At 278 pages, I found the book had a rather slow start and didn’t quite catch my attention immediately. It’s not until I was halfway through the book when I decided that its author had a unique science fiction story that grabbed my attention. The book is about American commander “Mac” MacTavish and his international team of scientists and engineers who were wrapping up an 18 months mission at Mars Base, when without warning Earth is mysteriously lost. This is classic science fiction and despite the fact that I am not a big fan of classic science fiction, the book managed to grab me by the shirttails, especially in its latter half.

I like Red Storm,and found Frank Luna to be a very entertaining author in this particular genre. It’s the author’s talent for engaging the reader in plot twists that I found most satisfying. My one complaint (and this often happens with review copies): the publisher, Gravity Bay, did not list the book’s price. Apart from the slow beginning, I found Red Storm to be a very entertaining novel, and will recommend it to anyone who gravitates towards this particular genre. Buy the book. Check it out. I think you’ll be very surprised.

Thursday, February 23, 2012

The Measured Breathing by Michael Hettich, reviewed by BL Kennedy






The Measured Breathing
Michael Hettich
Swan Scythe Press
23 pgs
$12.95
ISBN: 978-1-930454-35-4









The Halo

In my garden there’s a plant that grows nowhere else,
with leaves shaped like the last breath we’ll ever take.
It has a flower none of us can see.


According to the poet Susan Kelly DeWitt, who writes about the poems in this book: “Mystery, these poems tell us, continues to reside at the center of everything we think we know about existence.” The Measured Breathing by Michael Hettich is a fine collection of poetry. Winner of Swan Scythe Press’s 2011 chapbook contest, I find that the poet has a singular voice and a whimsy emotional range. The poet often approaches the poetry from the interior landscape of consciousness; a world encountered by one’s Self that is beyond language. I like a lot of the poems in this book, with short direct titles such as “The Lesson” “Routine” “Empty Sky” and “The Maps.” The poetry of Michael Hettich is introspective and exploratory. The language is very direct, filled with a clarity that mushrooms.

So, do I recommend this book? I’d be doing it great injustice by saying yes, but at the same time, it would be just as bad of an injustice to say no. I find this work to be a beautiful painting in words. But, by the same token, I feel that there is something missing in the way the collection is put together. Don’t get me wrong, at 33 pages, it’s a tightly bound and beautiful book. It’s just that upon reading it, not all the poems spoke to me, and that’s okay, because I’ve never read a collection of poetry where the book spoke to me from one end to the next. Now, I know what you’re thinking, reader? “Kennedy, that’s bullshit. Because I just read your review of Ann Menebroker’s book, and you liked all the poems in that!” I will say that there is a big difference between a master poet and a poet like Michael, who is still honing his craft. So yeah, up to you reader. If you’re a lover of poetry of all types, buy it. If you are intrigued, check it out. I give no refunds.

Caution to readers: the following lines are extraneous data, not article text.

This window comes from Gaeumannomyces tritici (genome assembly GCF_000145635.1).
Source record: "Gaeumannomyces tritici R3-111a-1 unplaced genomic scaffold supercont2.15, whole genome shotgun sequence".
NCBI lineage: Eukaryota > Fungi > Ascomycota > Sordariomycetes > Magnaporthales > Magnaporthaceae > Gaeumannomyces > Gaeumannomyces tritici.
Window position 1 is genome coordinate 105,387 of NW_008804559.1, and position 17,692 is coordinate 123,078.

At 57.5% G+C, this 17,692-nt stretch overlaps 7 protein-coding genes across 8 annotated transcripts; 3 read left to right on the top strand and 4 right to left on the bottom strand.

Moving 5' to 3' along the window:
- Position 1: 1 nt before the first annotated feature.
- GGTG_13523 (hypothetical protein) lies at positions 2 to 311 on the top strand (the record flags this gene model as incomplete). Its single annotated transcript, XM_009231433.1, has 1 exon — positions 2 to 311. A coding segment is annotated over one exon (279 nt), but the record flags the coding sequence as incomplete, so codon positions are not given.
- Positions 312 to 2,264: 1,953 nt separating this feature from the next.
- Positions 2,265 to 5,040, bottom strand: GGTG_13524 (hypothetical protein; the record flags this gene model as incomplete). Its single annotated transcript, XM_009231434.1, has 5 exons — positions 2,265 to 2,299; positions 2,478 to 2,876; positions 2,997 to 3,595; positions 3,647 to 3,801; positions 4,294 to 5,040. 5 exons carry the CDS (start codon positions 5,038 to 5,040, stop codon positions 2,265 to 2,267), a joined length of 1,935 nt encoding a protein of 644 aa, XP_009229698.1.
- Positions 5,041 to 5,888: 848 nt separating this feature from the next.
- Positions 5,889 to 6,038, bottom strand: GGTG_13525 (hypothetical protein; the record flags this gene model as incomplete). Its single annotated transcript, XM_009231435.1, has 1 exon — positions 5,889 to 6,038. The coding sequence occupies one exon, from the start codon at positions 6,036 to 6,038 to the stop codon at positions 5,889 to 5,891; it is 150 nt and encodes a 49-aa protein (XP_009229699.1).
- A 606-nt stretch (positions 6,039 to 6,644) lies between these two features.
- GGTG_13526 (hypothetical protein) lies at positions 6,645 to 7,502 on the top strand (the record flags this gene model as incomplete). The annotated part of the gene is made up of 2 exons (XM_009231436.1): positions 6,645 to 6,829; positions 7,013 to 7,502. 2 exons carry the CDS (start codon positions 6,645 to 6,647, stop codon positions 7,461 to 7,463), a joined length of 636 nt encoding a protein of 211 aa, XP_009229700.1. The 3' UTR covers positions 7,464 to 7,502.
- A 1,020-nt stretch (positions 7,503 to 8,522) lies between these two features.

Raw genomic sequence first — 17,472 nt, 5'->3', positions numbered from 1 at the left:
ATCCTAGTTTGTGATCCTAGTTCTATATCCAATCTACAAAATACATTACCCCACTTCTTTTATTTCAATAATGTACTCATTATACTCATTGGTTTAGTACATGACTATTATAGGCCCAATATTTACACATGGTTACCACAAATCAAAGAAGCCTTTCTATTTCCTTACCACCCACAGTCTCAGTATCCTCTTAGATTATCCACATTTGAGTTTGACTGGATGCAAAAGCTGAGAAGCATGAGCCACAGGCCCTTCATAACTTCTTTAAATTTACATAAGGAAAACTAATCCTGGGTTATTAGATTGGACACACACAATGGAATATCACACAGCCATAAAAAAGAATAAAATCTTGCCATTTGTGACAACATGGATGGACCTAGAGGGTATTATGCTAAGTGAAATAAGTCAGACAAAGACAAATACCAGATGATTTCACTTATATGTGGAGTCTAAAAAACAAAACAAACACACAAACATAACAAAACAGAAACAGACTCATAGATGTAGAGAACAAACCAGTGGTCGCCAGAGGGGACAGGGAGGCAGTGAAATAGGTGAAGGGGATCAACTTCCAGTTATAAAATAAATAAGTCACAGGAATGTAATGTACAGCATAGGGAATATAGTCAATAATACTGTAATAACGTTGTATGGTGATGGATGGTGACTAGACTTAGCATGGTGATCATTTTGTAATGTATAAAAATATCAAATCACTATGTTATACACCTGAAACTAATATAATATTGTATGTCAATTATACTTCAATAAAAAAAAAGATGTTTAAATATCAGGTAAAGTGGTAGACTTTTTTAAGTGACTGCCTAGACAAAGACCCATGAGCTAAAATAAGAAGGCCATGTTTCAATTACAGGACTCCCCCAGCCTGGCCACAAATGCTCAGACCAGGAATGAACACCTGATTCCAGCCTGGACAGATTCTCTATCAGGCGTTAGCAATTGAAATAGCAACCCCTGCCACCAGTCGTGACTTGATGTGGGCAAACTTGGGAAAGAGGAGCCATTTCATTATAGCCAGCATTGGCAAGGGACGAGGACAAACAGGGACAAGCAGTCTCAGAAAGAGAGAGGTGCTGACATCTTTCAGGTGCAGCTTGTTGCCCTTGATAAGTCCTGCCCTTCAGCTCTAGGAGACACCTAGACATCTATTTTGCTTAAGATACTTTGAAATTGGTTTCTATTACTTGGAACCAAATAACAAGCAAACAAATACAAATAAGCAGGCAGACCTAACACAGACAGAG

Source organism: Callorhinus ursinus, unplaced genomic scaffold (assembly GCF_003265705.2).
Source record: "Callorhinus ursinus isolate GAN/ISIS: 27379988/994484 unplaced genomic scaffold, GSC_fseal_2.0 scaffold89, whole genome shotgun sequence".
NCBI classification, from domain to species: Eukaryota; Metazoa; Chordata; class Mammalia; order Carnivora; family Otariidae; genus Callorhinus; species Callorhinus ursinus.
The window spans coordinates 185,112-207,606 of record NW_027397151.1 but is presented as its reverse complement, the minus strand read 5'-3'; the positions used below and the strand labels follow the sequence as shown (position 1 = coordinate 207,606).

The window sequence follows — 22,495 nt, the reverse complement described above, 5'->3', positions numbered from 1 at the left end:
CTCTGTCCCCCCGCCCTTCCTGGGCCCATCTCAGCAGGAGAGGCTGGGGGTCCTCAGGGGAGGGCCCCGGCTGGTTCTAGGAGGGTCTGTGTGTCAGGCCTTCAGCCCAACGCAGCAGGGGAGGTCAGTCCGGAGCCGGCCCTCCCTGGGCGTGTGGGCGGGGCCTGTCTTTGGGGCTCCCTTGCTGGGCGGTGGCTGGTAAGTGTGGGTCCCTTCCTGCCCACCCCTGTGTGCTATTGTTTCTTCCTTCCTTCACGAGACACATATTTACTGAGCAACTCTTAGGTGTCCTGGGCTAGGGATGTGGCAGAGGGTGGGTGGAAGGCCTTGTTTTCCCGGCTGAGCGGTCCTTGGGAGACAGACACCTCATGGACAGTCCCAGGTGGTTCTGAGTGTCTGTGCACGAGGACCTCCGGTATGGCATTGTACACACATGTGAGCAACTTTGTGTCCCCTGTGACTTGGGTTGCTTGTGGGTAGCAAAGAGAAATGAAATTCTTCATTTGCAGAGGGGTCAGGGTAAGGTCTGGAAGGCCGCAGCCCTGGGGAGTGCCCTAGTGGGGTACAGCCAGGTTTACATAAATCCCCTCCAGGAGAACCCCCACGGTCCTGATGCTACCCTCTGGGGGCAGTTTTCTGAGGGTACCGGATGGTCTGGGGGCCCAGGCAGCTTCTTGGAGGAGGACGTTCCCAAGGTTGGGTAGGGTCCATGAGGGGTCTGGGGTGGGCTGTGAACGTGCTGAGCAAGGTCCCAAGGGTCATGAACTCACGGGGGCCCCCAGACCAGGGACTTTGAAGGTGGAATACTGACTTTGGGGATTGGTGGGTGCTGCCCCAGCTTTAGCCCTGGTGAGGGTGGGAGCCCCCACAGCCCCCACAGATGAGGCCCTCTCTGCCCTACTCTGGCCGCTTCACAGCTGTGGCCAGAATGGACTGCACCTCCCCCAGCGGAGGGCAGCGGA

Wednesday, February 22, 2012

Wild as in Familiar by Ellarine Lockie, reviewed by BL Kennedy







Wild as in Familiar
Ellarine Lockie
Finishing Line Press
29 pgs
$12.00
ISBN: 1-59924-886-7








Found Poem

In the distant squawk of seagulls
The ocean sucks you in
On this woodland walk
The wind whispers your name
By the pink clover blossoms
A bee promiscuous in public
The sun’s copper shine on a penny
The year we met
A tree struck by lightning
Dark and split before me
Fear in a deer’s eyes
Yet you didn’t run
Broken green glass
Your fetish for sharp edges
Shards stilled and embedded by foot traffic
Tin tastes of blood running down a thigh
Moss swelling between rocks
Postage stamp lick in a damp place
Red breast in a robin
Scarlet silk untethered
An empty Marlboro pack crushed
A dead wasp in my windowsill.


Wild as in Familiar is conceivably Ellaraine Lockie’s best collection, and I need to clarify that when I say best collection, I am simply talking about the collections that I have read by this talented poet. At twenty six plus pages, the chapbook is a handsome edition to any poetry lover’s library.

I find of these poems to be explosive and charming; a considerable accomplishment, for here, the poet Lockie addresses both childhood memories and nightmares. In fact, I can say there is almost non-human, spooky quality that both haunt and comfort in this collection of poetry.

The poet takes us on a journey wild and familiar and seems almost like a grounded Steven King. I really like this book, and as a poet, I’m very fond of Ellaraine Lockie, for I do not know of many poets who can take such natural images as earthworms, rosebushes, crows and hummingbirds and turn them into a lyrical reflection that readers will embrace. Purchase this collection.

Tuesday, February 21, 2012

The Measure of Small Gratitudes by Anne Menebroker, reviewed by BL Kennedy






The Measure of Small Gratitudes
Ann Menebroker
Kamini Press
$12.00
ISBN: 978-91-977437-7-8










Barbell

i’ve got chet baker on
and love his sexy, sensual
voice, but it can’t take me back